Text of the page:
How long ago did you actually work with him? If it was a while, he might legitimately have forgotten the precise title and is trying to approximate it as well as possible in retrospect. As an example from my own life: I personally think titles are 99% bullshit and while I realize I will never win this war, I have trouble remembering them exactly as a result. When I joined linkedin, I filled in what I recalled as my title from a job I'd left 6 years prior; when I later found my hiring paperwork by sheer coincidence, I realized I had been way off. So, oops, I fixed it. I would have been highly annoyed if my former coworkers had followed me around telling potential employers on me - it was literally an accident with zero deceptive intent.

As another potential explanation, he might be "conforming" his prior title to the title at his new job. For instance, they are looking for "director of computers," and when he reads the job requirements, he realized 75% of this stuff is what he did at his prior job where they called it "director of operations." Since the new job calls this "director of computers," he writes that he has previously been a director of computers - it's mostly true in any sense that they actually care about. You can call this lying, but I think it's actually defensible because internal titles within an organization are often totally arbitrary and/or a result of political wrangling, to the point where they are meaningless to anyone on the outside.
posted by Joey Buttafoucault at 12:59 PM on February 16, 2015 [7 favorites]

Do NOT stir up a can of worms solely based on a LinkedIn profile!

There is nothing official about a LinkedIn profile. It is really common for people to fudge their titles or employment lengths. For example, I know plenty of people who have been laid off, who haven't changed their LinkedIn to reflect that they are unemployed. I also know tons of people who now work at different places, who never updated their LinkedIn so it still looks like they are at the old company even though they left years ago.

LinkedIn is worth zero. The only thing that matters is what he put on the resume he submitted to your company. And that isn't your job to vet.
posted by pravit at 1:00 PM on February 16, 2015 [4 favorites]

My LinkedIn is more descriptive and less precise than my resume--I basically remove the history-lesson types of details you're describing here, though I would include those details on any resume I handed out. Unless this person has listed you as a reference, I wouldn't say anything.
posted by tchemgrrl at 1:15 PM on February 16, 2015 [1 favorite]

Have you looked at his actual resume, or just seen this on linkedin?
LinkedIn is kind of weird. If you stay in the same company but take on a new job, it can be kind of awkward to put in the linkedin system, and there are jobs where I only have my last position listed despite working through several levels over years of being there. I don't think most recruiters blink an eye at that.
OTOH, if his resume stated that, well, I would hope that it would come out in the reference checks.
Either way I would not worry too much about it reflecting on you.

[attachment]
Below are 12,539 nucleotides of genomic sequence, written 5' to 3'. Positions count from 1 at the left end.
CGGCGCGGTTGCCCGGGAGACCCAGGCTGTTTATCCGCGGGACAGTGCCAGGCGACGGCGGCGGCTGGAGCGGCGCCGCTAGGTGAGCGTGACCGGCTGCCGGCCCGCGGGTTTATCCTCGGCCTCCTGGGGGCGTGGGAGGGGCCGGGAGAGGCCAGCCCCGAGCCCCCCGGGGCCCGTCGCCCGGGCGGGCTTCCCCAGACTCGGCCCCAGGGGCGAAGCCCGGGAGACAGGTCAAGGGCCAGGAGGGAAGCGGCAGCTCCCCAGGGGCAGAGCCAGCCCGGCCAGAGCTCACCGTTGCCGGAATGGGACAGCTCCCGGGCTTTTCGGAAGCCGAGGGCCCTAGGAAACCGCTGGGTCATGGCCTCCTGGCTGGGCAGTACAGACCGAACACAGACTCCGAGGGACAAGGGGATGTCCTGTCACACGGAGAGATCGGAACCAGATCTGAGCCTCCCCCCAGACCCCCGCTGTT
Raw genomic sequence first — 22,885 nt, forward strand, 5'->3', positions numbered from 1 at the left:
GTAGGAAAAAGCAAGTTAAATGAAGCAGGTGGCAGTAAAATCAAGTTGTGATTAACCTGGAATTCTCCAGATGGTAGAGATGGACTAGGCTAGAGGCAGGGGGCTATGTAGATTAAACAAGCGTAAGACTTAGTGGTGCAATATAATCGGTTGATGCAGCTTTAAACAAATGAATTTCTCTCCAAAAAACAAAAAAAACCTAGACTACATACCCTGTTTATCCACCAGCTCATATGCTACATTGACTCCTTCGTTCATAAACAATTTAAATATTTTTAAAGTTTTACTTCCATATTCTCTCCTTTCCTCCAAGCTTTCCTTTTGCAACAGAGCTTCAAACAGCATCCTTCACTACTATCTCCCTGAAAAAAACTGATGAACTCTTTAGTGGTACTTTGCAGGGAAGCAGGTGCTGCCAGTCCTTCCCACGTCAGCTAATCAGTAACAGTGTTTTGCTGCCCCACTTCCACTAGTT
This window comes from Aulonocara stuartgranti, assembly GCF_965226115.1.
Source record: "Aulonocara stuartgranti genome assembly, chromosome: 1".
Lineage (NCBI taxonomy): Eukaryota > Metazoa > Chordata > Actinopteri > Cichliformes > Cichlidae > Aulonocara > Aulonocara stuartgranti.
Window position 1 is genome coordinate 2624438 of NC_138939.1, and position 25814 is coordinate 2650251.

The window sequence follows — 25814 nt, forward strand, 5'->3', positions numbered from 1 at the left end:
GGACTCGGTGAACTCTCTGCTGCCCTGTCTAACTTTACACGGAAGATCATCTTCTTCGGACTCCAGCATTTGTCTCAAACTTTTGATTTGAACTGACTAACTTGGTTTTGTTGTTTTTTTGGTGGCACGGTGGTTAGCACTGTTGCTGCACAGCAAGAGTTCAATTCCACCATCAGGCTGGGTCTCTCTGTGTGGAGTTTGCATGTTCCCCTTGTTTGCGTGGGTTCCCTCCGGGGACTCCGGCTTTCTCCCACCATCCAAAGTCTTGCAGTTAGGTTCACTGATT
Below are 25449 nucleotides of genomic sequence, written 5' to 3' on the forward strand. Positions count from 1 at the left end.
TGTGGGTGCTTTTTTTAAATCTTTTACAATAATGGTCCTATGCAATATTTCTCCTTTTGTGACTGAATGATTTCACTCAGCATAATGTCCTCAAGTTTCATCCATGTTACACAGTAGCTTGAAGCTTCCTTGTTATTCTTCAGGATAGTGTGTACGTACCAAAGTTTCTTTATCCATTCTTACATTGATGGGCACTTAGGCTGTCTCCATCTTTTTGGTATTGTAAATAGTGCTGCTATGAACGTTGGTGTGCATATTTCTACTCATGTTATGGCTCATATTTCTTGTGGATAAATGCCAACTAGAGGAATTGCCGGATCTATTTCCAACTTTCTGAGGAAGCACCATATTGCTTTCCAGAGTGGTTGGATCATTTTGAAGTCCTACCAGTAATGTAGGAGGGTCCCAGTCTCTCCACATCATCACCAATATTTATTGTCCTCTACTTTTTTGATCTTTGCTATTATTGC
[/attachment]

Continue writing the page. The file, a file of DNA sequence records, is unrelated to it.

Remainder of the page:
posted by ch1x0r at 3:35 PM on February 16, 2015

I've seen former co-workers lie about their job titles. I have seen two separate co-workers of mine claim to be "deputy director of communications." In both cases, it is a lie. In one case, it's completely absurd because she was a scheduler/assistant. The thing is, I am rather certain that in both their cases, each of their bosses, who were top-level in the organization, are willing to go along with the "deputy director of communications" lie to help them. I think it's bullshit, but it's not my place to get involved.

In your case, this sounds far less egregious. If "operations" included "computers" in your example, then it's all sort of semantics anyway. He is just trying to show he had a low-level position dealing with computers and was elevated to have even more responsibility with computers. If you like him and think he would actually be good, then don't say anything. If he's an asshole, unpleasant to work with, lazy, causes problems, etc. then try to use this as an opening to express your other standing concerns.
posted by AppleTurnover at 5:23 PM on February 16, 2015

Yeah, job titles really don't have the same level of precision.

For example: my current job, I was told I would be hired for "Being Awesome Coordinator". But when I received my job offer, it said "Being Awesome Specialist". My business cards say "Being Awesome Coordinator." My email sig, I have just noticed while thinking about this, says "Being Awesome Specialist."

God only knows how I will remember my title when I've moved on. I wouldn't sweat this.
posted by corb at 2:39 PM on February 17, 2015

It's also worth noting that LinkedIn does something funny when calculating the duration of a role.

I've only been at my job for a couple of days shy of a month and, despite entering my start date accurately, LinkedIn is reporting I've been there 2 months.
posted by mr_silver at 2:43 PM on February 17, 2015 [2 favorites]

« Older Best strategy for quick car sell in Buffalo?   |   good or bad idea to pursue BS & MS in earth... Newer »
This thread is closed to new comments.